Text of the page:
Pablo Picasso's Early Life - Before 1901
Picasso was Born Pablo Diego José Francisco de Paula Juan Nepomuceno María de los Remedios Crispiniano de la Santísima Trinidad on the 25th October 1881 in Malago, in southern Spain. Called Pablo Ruiz Picasso after his father and mother, Jose Ruiz Blaso and Maria Picasso Lopez, He later dropped his father's surname to become simply Pablo Picasso. Picasso’s family was middle-class; his father was also a painter who specialized in naturalistic depictions of birds and other game. For most of his life Ruiz was a professor of art at the School of Crafts and a curator of a local museum. Picasso showed a passion and a skill for drawing from an early age. From the age of seven, Picasso received formal artistic training from his father in figure drawing and oil painting. Ruiz was a traditional, academic artist and instructor who believed that proper training required disciplined copying of the masters, and drawing the human body from plaster casts and live models. His son became preoccupied with art to the detriment of his classwork.
In 1892 the family moved to La Coruna, and a year after that Picasso was accepted into the scholl of Fine and Applied Arts there. As early as 1894, aged 13, he produced his first oil paintings, including portraits of his family, and in 1895, he began to exhibit and sell his work on a small scale. The same year Picasso's seven-year old sister, Conchita, died of diphtheria—a traumatic event in his life. After her death, the family moved to Barcelona, with Ruiz transferring to its School of Fine Arts. Picasso thrived in the city, regarding it in times of sadness or nostalgia as his true home. His father persuaded the officials at the academy to allow his son to take an entrance exam for the advanced class. This process often took students a month, but Picasso completed it in a week, and the impressed jury admitted Picasso, who was 13.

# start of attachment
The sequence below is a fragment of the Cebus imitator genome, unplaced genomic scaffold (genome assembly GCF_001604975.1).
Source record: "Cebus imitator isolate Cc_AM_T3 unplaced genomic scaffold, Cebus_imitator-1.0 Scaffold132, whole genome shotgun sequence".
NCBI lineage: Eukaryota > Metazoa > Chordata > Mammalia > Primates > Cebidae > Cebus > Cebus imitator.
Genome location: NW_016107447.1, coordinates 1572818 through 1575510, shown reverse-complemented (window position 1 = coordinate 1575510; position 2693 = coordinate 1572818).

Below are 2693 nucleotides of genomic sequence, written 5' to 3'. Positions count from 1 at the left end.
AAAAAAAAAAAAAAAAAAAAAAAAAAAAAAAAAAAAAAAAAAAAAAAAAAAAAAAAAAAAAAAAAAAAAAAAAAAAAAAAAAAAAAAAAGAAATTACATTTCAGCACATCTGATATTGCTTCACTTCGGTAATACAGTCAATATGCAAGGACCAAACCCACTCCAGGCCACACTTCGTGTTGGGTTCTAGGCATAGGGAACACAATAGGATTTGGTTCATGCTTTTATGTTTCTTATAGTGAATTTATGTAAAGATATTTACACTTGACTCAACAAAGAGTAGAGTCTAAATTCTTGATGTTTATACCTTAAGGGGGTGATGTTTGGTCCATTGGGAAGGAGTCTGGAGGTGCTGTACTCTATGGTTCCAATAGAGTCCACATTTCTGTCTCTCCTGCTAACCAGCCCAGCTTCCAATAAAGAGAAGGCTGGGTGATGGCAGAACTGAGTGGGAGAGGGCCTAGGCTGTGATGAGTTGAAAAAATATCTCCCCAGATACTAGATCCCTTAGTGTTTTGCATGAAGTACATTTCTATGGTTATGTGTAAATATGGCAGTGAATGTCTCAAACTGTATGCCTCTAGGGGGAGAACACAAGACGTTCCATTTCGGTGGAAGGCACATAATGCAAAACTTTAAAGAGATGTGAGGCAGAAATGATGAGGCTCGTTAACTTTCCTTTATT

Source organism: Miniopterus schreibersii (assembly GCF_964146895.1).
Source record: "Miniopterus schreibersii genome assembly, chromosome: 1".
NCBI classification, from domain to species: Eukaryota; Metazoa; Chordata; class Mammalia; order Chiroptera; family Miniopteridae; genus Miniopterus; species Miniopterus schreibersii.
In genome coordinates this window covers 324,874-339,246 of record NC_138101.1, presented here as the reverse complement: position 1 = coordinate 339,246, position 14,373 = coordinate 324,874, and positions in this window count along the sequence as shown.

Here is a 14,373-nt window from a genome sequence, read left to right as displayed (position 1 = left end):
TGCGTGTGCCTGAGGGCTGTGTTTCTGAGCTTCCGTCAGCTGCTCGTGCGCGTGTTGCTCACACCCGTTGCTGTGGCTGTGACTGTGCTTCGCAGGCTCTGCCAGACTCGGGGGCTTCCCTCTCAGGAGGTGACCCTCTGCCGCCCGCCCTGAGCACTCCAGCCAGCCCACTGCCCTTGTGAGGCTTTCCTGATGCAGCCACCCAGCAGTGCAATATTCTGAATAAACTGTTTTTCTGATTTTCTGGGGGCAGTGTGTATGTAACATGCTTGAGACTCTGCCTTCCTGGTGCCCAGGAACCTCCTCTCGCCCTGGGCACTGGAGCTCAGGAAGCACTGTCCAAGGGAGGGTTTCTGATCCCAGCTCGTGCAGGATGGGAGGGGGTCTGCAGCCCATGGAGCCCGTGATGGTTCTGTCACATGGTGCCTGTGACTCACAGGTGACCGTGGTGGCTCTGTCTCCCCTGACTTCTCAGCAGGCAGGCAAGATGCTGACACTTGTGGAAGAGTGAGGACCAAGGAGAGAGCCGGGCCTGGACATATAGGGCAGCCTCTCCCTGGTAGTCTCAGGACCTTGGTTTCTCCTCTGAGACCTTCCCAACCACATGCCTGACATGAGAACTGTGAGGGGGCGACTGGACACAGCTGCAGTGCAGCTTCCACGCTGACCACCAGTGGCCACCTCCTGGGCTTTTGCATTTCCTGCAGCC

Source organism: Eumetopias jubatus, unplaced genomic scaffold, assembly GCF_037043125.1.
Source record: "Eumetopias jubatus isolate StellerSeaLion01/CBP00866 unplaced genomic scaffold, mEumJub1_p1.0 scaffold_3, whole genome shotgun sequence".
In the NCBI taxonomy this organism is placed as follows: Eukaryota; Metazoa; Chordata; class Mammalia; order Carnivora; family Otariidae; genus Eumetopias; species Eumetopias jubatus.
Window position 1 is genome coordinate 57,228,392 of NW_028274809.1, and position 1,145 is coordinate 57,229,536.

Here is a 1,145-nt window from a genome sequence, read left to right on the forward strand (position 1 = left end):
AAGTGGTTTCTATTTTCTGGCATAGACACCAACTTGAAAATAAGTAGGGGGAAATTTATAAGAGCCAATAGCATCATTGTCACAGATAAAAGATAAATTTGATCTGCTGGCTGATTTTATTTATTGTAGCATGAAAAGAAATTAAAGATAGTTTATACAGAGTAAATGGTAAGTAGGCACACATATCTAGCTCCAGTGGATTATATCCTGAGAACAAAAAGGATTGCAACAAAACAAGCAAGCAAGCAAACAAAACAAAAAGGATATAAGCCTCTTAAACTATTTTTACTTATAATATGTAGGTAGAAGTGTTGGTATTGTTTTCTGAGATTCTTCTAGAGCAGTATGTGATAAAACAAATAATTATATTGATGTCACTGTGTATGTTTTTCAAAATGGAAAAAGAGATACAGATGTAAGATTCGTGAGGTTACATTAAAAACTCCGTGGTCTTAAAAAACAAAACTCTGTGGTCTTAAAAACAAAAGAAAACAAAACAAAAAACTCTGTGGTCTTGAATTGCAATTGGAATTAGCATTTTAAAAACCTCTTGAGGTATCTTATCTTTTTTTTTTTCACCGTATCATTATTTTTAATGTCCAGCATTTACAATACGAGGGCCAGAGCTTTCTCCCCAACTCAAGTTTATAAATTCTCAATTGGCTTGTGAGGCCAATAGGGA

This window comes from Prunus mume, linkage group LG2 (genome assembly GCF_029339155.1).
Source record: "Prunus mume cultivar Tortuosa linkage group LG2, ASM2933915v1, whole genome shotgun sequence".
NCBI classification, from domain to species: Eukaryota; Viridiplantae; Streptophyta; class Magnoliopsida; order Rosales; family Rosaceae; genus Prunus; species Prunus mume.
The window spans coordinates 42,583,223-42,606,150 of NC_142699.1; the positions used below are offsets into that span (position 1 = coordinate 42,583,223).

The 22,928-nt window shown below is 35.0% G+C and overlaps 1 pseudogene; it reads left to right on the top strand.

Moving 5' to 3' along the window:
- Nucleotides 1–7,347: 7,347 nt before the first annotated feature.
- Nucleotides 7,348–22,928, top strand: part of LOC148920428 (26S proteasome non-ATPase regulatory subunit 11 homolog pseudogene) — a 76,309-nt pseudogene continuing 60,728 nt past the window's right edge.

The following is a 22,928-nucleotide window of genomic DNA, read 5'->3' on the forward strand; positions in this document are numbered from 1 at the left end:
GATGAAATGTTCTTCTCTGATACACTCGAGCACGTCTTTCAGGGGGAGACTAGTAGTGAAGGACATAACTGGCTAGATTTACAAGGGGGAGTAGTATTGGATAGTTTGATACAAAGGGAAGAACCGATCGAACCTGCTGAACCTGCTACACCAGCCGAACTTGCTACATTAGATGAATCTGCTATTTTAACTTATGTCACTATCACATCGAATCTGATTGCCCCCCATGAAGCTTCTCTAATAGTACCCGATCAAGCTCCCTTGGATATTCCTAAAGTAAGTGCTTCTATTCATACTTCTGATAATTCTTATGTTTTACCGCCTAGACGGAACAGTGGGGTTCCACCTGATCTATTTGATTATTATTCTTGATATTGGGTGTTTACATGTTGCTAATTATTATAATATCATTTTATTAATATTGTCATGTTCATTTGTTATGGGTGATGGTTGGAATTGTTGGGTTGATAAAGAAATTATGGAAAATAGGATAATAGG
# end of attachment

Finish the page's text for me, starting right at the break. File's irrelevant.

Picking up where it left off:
Barelona would be an importanct centre for Picasso for the next few years. There he would make first artistic friendships and allegiance, with
Manuel Pallares, Carlos Casagemas and Jami Sabartes. By the turn of the centuray Picasso had begun to associate with the artists and writers of Els Quatre Gats in Barcelona.
Picasso’s father and uncle decided to send the young artist to Madrid’s Royal Academy of San Fernando, the country's foremost art school. In 1897, Picasso, age 16, set off for the first time on his own, but he disliked formal instruction and quit attending classes soon after enrollment. Madrid, however, held many other attractions: the Prado housed paintings by the venerable Diego Velázquez, Francisco Goya, and Francisco Zurbarán. Picasso especially admired the works of El Greco; their elements, the elongated limbs, arresting colors, and mystical visages, are echoed in Picasso’s œuvre.
Paris was the desired destination of these young artists, and in October 1900 Picasso made his first trip there in the comapny of Casagemas, with whom he rented a studio. Picasso visited the Louvre, and set up a contact with a Catlan dealer, Pere Manach, to act as his model. In early 1901 Picasso discovered that Casagemas has commited suicide in Paris. In May that year, he went back to Prais, moving into the studio of the sculptor Namolo, and in the auturm he created several haunting works in memory of his dead friend.